Case Example

Multinational Conglomerate Manufacturer and Brand Marketer of Building Products and Industrial Chemicals

Industry and Competitive Landscape

This industry includes the manufacture of building materials, home improvement products but does not include construction materials such as forest products and cement. The target customer and consumers can range from professional contractors, to individuals performing home improvements. It is one of the least digitized of industries showing very little in the way of automated business processes, digital connections with consumers, or its own workforce. With many of the industries product segments tied to the construction industry, its sales volumes are quite sensitive to housing starts. A large percentage of products are sold through home improvement retailers such as Lowes and Home Depot. In addition to the building products industry, the case company also manufactures industrial chemicals in bulk for commercial customers. This sector tracks closer to the overall global economic growth and performance.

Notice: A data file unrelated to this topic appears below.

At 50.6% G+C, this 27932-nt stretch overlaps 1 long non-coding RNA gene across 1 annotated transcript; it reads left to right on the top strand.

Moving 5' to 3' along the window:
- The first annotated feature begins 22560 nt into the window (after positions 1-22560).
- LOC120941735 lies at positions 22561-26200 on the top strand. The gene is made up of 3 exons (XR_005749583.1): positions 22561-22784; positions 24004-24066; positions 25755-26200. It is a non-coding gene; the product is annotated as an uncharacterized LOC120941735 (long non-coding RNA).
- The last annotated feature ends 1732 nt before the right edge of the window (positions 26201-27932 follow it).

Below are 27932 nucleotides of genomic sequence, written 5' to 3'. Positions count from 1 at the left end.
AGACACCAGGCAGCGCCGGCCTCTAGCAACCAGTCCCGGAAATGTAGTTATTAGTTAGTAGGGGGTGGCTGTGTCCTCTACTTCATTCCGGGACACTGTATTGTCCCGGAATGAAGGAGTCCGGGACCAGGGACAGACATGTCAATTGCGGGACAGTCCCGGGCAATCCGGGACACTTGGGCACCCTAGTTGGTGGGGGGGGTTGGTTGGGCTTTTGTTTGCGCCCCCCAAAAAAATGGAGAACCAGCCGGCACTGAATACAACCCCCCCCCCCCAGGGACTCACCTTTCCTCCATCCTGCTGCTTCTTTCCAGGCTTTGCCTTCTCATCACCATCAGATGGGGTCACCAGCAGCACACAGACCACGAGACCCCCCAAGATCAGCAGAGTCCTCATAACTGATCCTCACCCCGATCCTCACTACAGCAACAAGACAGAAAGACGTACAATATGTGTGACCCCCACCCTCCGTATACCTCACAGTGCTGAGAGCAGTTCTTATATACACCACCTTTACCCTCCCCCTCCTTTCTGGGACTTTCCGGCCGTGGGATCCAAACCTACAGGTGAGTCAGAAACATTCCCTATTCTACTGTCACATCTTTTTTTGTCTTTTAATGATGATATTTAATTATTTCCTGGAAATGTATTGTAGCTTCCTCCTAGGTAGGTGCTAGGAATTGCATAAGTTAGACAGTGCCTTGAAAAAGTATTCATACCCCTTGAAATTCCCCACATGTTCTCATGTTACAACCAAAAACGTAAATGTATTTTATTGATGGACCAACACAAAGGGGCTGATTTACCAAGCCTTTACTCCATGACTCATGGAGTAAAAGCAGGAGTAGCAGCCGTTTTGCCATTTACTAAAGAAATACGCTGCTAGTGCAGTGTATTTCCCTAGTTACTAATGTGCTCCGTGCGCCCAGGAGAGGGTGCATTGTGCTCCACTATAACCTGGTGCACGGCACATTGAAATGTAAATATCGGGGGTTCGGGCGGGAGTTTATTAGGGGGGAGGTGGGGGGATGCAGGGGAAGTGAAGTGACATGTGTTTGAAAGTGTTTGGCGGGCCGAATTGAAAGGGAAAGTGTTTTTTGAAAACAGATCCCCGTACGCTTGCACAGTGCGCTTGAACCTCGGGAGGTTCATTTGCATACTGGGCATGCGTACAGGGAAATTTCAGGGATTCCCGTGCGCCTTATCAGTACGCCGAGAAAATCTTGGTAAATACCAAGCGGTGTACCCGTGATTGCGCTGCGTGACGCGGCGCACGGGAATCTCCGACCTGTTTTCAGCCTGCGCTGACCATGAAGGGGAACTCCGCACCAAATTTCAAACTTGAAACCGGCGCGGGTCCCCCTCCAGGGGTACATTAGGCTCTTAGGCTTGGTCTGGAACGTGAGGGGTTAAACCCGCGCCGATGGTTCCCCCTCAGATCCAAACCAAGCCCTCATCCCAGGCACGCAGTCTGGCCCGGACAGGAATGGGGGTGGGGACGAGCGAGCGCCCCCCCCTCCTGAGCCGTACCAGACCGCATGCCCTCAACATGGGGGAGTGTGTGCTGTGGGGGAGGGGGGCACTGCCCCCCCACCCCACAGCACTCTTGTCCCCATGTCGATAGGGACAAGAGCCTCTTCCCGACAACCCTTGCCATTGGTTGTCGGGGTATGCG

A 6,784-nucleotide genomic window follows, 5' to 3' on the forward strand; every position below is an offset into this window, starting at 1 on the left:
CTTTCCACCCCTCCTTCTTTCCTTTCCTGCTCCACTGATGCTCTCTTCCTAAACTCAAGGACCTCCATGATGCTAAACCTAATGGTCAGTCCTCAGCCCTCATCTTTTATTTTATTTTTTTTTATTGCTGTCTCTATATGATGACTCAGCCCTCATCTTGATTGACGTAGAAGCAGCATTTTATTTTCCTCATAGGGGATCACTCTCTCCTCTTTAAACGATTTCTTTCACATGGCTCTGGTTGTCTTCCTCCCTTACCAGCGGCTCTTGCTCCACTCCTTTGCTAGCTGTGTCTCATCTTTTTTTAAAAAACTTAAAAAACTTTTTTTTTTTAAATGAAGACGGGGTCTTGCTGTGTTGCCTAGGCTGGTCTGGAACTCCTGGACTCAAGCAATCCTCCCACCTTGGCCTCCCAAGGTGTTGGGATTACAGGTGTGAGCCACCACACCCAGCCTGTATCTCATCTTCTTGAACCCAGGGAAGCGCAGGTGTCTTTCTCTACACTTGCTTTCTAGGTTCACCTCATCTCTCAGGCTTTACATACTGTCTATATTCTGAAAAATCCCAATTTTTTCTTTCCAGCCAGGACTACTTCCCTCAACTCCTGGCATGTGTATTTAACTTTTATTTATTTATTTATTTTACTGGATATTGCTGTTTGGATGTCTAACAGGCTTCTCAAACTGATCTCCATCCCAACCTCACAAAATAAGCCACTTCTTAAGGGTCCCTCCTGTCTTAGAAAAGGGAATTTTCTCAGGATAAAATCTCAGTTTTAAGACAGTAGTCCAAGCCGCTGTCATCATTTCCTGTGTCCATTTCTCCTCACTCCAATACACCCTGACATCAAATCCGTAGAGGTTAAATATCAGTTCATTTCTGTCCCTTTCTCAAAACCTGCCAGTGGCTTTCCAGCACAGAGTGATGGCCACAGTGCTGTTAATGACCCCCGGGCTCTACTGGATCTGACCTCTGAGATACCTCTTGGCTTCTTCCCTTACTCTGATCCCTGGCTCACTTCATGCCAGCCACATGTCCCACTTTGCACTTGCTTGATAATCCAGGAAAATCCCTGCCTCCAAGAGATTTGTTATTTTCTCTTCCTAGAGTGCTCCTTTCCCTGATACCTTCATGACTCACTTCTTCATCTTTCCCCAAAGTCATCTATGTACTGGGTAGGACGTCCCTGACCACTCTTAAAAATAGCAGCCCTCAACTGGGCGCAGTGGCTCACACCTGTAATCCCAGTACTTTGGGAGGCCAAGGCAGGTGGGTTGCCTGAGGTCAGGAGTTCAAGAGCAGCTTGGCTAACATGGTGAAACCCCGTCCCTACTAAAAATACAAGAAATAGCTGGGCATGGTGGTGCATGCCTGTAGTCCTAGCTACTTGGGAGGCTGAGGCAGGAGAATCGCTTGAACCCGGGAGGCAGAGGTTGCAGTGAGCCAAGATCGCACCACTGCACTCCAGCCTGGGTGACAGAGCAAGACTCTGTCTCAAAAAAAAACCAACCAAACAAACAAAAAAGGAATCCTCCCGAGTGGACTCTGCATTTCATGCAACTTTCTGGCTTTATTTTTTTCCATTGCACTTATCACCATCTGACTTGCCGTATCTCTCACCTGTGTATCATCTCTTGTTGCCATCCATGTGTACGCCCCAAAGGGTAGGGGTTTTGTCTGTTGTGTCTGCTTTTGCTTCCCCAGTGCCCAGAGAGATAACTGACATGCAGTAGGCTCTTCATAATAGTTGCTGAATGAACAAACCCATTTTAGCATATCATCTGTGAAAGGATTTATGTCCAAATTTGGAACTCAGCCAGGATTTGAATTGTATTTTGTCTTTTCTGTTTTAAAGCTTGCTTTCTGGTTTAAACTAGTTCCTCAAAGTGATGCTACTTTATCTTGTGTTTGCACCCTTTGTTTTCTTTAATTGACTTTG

Organizational Situation

The case company has a wide variety of business sectors, customers, and end users in its portfolio. With its origins as a venerable industrial-oriented manufacture of a wide variety of products, the firm has grown up with minimal efforts at organizational, business unit, or data integration. Rudimentary implementation of Enterprise resource planning systems remained somewhat siloed. There has been minimal effort ro manage master data, and a recent project to consolidate procurement commodity data to find and leverage sourcing relationships has been stalled due to incongruities in data sets. Forecasts are critical to planning manufacturing runs, yet the ability to bring in external data sets (such as housing starts) into the process has been slow. Data quality and alignment has been a source of problems for planners and decision makers. Being a high-intensity manufacturing business, process control data from manufacturing assets are extremely important to manage quality and efficiency, yet opportunities for collecting, consolidating, and integrating this data remain untapped. The company sells bulk industrial chemicals to customers that store them in large tank farms adjacent to customer owner manufacturing sites. Historically, customers have managed the inventories of these chemicals and placed replenishment orders with our case company at somewhat unpredictable intervals.

The case company has what might be called a risk averse culture, that is, innovations and changes to existing processes are viewed with caution and are slow to be implemented. Supply chain expertise and technology teams to support them are disbursed throughout the firm by business unit and sometimes by individual product teams.